Focus Groups: Tips and Lessons Learned

Focus Groups: Tips and Lessons Learned

When the Philadelphia Water Department came to us to find out how they could roll out their new EBilling (online payment) system in the smoothest way possible, we knew that simply surveying customers wouldn’t give us enough details about the real concerns that they might have. To obtain more extensive feedback on how well a particular program or service is working or insights into possible improvements in the future, focus groups can be extremely useful. Focus groups help researchers obtain answers that go beyond the what questions that are often answered in surveys, and really begin to delve into the why’s and how’s. So that was the approach that we decided to take to answer the Philadelphia Water Department’s questions.

Focus groups provide a comfortable medium for participants to share information. Further, they elevate the voices of those who are affected by the program or service, achieving a more equitable evaluation and a nuanced understanding of the program’s impact. 

Below are the three steps for organizing quality focus groups: making decisions around recruitment and sampling; designing a protocol; and facilitating the discussion.

Step #1: Making Decisions Around Recruitment and Sampling

  • Think carefully about how your sampling techniques will help you to answer your questions. You should think carefully about who to invite to focus groups, and base your decision on the purpose of your research. In the example of EBilling, we were interested to see how elderly people might respond to the new program, so we targeted that specific population rather than selecting a random sample. You might also be interested in considering only the views of people who have extensive experience with a program, rather than newcomers, perhaps if you wanted to assess change over time. In this case, selecting a group of people who have been associated with the program for a minimum of a year (or however long seems appropriate) could be a good course of action. Often it is useful to target a representative sample from across the population that receives the particular services that you are evaluating. It is usually a good idea to recruit a new pool of recruits for each focus group so that you are not hearing the same opinions every time.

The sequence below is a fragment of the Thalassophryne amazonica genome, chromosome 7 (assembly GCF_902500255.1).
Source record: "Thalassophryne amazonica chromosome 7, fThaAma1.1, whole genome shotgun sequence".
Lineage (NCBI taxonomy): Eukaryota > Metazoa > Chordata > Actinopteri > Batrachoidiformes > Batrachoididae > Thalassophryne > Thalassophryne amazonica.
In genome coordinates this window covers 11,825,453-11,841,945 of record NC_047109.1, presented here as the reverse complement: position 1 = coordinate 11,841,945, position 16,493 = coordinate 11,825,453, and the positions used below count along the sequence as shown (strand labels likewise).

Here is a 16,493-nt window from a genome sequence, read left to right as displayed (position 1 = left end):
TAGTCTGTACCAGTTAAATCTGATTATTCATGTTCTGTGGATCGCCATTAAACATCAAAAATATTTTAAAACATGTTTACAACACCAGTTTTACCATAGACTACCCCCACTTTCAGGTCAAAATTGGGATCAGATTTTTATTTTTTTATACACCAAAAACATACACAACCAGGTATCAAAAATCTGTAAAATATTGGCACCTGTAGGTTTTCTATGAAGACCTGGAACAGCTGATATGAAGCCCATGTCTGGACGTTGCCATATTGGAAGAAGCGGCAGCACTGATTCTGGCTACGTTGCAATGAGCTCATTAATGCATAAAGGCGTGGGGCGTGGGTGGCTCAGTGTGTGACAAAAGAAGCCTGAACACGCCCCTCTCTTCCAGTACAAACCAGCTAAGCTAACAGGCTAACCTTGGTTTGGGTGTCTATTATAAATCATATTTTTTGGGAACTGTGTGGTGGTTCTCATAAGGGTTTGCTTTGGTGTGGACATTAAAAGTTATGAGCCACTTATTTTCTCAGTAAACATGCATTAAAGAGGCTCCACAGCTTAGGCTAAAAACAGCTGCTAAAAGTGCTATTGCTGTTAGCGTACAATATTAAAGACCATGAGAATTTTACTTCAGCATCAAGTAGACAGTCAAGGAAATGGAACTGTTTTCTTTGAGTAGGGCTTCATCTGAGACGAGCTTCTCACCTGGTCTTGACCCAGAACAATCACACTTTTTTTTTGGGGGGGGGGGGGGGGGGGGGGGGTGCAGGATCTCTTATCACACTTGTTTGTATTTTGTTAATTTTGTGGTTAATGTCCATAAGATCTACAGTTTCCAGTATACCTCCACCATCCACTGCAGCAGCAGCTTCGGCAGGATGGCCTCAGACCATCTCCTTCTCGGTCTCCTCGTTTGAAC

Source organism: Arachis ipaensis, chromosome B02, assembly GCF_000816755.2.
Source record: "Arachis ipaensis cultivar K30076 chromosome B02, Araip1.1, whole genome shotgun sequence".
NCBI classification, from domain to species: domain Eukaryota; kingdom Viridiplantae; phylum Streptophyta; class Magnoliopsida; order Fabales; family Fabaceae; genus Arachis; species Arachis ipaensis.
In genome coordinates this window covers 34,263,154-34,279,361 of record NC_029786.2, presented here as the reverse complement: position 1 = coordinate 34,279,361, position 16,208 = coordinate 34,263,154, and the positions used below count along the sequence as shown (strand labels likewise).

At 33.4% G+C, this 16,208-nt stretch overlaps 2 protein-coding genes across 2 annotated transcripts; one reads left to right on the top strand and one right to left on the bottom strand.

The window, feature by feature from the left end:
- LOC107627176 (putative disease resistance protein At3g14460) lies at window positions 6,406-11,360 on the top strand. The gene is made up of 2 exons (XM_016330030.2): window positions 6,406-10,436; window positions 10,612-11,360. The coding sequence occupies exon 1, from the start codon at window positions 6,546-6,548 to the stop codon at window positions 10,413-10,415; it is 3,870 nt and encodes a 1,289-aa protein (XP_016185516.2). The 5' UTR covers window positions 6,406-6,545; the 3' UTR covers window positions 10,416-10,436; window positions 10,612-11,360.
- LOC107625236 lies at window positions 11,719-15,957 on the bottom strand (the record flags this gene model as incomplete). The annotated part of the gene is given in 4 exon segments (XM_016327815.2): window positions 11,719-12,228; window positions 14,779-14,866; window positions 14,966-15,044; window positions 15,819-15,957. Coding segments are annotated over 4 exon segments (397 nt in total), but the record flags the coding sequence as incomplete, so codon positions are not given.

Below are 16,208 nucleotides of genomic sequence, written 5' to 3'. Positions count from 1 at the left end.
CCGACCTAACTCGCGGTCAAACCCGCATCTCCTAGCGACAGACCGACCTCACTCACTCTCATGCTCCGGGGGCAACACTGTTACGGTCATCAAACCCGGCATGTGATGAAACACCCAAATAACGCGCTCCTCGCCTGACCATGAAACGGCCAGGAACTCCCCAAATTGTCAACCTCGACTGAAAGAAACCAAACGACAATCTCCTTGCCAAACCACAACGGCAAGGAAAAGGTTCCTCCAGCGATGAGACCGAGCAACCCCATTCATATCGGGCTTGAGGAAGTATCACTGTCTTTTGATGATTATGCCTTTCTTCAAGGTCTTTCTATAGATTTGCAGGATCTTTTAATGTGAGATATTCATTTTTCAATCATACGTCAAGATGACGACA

• Be very active in your communications with invitees. A successful recruitment process requires strong communication skills. The first step is to send out invitations through phone calls, emails, or text messages. It is often useful to send out an initial email and to make phone calls to people who have not responded to the email (the email might have gone straight to their ‘junk’ folder or they might no longer check their email). However, some people are very wary about answering calls from numbers that they don’t recognize, so following up with a text message that people can read quickly can be very helpful. Once you have a sufficient participant pool, you can select who you would like to invite to the focus groups based on demographics that represent the group that you are interested in more broadly. After the participant has confirmed the initial invitation, be sure to send at least two reminders leading up to to the focus group so that participants know the event is still happening. 
  • Invite more people than you would like to attend in case some don’t show up. We recommend inviting more participants than you intend to have in the focus group. That way, if other participants do not show up or if there are last-minute drop-outs, you will still have enough people in the group to have a meaningful discussion. If you are aiming to speak with eight participants, for example, it could be useful to invite around twelve. If they all attend, you can ask some participants to go home before the group (but make sure that you still give them any incentives that you promised beforehand!). It is often a good idea to provide incentives, such as cash payment for a participant’s time, or food and drink to encourage people to attend and to make them feel compensated for their contribution. 

Step #2: Designing a Protocol

  • Include an introduction to explain the research that is being conducted. The protocol for the focus group should always begin with a clear explanation by the moderator as to what research is being conducted, why the participants have been invited to share their opinions, and what will be done with the information. For the EBilling focus groups, we told participants, “The information that we learn from these focus groups will be reported back to the Water Department”, but also stated, “The information that we share with the Water Department will never include names or personal information. Please feel free to voice any questions or concerns at any time.” It is essential that the research team has the explicit consent of the participant and that they have been as transparent as possible with the process. The introduction also serves as an opportunity to remind participants that there are no right or wrong answers and to encourage those who might sometimes dominate a conversation to share their space with others, while also reminding quieter participants that you would also love to hear their views.